I recently read an article about “When did parenting become so difficult” (I possibly butchered that title, but it was something along those lines). It discussed how it seems like these days parents live with extreme amounts of outside pressure to be the “Pinterest-worthy” parent, where the lunches are all organic, cut into cute shapes, and decorated with an uplifting message, or where birthday parties have become a community event of keeping up with the Jones rather than celebrating the child, or even that every spare minute of a child’s upbringing must be filled with parent induced educational activities.
I agree that there seems to be a standard out there now that is propagated by our connection to social media. It is this factor though that promotes this style of superhero parenting. I personally think that most of us are doing the best that we can do within our individual situations. I do not blame my parents at all for letting me sit in front of the TV for a few hours on Saturday mornings while they slept in (in fact, I rather enjoyed it); or for them telling me to go play outside and entertain myself until supper was ready. And, in my opinion I turned out fine.
Four years ago, when we found out we were pregnant, we had high aspirations for all the wonderful things we would do to provide our child with a healthy lifestyle, and to help minimize our carbon footprint. We had planned on cloth diapering, we were going to make all of her baby food, we were going to cosleep, nurse on demand, and “baby wear.” Most of these were huge successes for our small family, and others were, admittedly, epic fails. I don’t believe it was because our parenting skills were lacking but more so that life took its course. We keep a pretty upbeat lifestyle and I just couldn’t find time to be cooking all of her baby food from scratch, let alone making sure it was all organic. We ensured that she was eating well, nursing on demand, and were reassured in our lifestyle choices by seeing that we had one happy little baby.
We have kept living our dream, even with two girls now, and are living on our sailboat in the Caribbean. As you would assume not everything is as readily available here as it was back in Canada, and so we make due with what we can get and strive for a healthy and happy family. Our desire for a more natural lifestyle is never anything that is forced, but rather an option; if it is available and feasible for us, we will consider it, if not we will go with the best available alternative. Some things just seem logical with our lifestyle, such as with the amount of sun exposure we get on a daily basis, that using a natural, chemical free sunscreen on our babies, especially a good one like Trukid’s (yes a shameless plug, but we really love their stuff) was the best way to go. Other options are not always so easy because of time, access, or money restraints.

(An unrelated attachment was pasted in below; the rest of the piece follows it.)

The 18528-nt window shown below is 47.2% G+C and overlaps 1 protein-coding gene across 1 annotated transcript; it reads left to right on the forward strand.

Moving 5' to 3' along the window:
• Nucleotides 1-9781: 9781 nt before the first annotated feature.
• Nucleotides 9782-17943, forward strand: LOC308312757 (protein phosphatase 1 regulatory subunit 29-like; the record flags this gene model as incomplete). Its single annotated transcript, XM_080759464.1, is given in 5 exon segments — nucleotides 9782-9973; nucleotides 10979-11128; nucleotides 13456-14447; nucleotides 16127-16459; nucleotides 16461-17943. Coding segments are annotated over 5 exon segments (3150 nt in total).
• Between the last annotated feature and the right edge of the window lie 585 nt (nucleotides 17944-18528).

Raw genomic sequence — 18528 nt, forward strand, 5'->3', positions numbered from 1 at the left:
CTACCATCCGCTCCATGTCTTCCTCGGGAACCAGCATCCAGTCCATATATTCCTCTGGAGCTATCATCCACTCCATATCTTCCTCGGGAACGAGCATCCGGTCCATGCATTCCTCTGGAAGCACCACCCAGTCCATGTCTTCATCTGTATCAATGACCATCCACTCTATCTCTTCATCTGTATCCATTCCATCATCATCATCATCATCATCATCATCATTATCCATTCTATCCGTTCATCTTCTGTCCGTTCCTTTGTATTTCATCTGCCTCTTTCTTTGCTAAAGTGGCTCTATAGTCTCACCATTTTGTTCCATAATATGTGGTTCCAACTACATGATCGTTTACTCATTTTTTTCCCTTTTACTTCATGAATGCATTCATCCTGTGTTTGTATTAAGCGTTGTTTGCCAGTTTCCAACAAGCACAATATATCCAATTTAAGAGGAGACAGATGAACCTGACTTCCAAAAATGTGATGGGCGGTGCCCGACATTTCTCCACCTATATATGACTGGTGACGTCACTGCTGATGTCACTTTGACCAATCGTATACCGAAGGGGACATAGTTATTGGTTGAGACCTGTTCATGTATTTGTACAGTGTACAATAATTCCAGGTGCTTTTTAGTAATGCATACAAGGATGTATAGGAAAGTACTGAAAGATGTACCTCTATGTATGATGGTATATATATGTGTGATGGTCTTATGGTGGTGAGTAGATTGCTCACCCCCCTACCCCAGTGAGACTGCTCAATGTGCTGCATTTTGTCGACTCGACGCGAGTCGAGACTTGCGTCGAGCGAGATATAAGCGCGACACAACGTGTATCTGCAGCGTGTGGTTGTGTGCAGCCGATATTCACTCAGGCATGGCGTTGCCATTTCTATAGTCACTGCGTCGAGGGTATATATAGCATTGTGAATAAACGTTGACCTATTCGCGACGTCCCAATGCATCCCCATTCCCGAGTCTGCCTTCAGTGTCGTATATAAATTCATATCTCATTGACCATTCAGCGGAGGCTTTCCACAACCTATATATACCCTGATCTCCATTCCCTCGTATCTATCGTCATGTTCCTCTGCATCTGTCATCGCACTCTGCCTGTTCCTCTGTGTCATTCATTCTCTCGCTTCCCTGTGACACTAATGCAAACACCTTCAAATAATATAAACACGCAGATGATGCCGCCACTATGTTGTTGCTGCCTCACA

We are fortunate that where we currently are staying there is an abundance of fresh produce and our daughters eat like Delmonte princesses, but they’ve also both had their fair share of sugary treats. Unfortunately cloth diapering on the boat was a pass for us, although we managed to do it while living in land and loved it. Out here I didn’t feel I had the amenities or the energy for it. Pampers now receives our dough. Cosleeping was voluntary and wanted at first, and then was almost forced on the boat simply due to the size of our ship and sleeping berths. We still loved the late night and early morning snuggles but man can a small child ever hog an abnormally large portion of a bed. And the nursing and baby wearing came naturally to me.
We have gone as natural as is feasible for our family of four and are glad to be reaping the benefits of those choices. Our oldest daughter no longer gets facial rashes from wearing a sunscreen chalked full of chemicals, she is also the child that benefited from cloth diapering reducing the amounts of diaper rashes she got on her sensitive skin, both children got all night cuddles from their parents in the family bed, both nursed until they cared not to, and both are growing big and strong on a diet that contains some additives and preservatives, but on the whole is healthy.
So most of those things that we had hoped for have come to fruition, but I still cannot bake a pie, macramé, or make a wreath like anything I see posted online, and that’s ok, I accept that and my children still love me. I congratulate you if you do manage these extras on top of the regular parenting necessities, and I also congratulate you if you don’t; parenting is not always easy, especially if we’re expected to reach superhero status. Good parenting alone deserves congrats.
Genevieve Stolz of It’s a Necessity
Disclaimer: This is a guest blog post and any views expressed may not be that of TruKid’s.